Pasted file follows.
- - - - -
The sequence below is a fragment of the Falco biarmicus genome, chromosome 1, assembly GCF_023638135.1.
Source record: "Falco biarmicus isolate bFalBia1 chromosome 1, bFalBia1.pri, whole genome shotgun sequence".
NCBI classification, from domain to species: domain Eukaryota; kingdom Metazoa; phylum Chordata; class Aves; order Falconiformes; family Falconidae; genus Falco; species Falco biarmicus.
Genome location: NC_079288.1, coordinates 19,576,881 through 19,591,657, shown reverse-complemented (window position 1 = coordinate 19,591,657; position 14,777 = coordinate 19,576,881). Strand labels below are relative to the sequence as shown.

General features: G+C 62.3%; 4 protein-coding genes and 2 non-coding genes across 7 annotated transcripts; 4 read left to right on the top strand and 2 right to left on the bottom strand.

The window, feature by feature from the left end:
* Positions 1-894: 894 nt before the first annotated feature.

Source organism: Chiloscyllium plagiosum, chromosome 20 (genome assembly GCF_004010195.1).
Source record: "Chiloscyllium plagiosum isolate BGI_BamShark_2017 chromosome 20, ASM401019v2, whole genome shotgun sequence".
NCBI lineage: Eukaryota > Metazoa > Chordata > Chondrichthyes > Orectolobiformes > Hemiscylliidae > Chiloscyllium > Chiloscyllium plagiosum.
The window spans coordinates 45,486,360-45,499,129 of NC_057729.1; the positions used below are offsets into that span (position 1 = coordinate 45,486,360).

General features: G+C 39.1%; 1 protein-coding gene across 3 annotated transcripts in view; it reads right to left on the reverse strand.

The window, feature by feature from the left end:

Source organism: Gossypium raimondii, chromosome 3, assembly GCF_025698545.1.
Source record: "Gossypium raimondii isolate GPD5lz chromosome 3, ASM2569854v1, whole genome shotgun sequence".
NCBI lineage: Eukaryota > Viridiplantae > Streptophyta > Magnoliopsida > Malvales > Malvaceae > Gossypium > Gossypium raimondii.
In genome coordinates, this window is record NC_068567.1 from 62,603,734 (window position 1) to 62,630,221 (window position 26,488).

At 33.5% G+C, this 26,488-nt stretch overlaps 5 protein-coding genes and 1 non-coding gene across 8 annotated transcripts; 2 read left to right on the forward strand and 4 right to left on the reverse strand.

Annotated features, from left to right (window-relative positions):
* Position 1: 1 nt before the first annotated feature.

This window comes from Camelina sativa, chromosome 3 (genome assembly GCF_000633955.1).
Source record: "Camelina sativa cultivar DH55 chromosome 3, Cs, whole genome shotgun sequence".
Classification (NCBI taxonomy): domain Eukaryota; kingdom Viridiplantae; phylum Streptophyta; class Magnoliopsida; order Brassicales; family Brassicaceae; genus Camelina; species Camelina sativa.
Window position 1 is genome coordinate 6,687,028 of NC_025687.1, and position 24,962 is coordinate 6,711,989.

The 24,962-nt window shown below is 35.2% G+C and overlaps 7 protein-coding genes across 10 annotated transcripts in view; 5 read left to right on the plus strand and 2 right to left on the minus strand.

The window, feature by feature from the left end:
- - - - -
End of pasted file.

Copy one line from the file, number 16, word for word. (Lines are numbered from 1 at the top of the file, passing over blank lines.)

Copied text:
NCBI lineage: Eukaryota > Viridiplantae > Streptophyta > Magnoliopsida > Malvales > Malvaceae > Gossypium > Gossypium raimondii.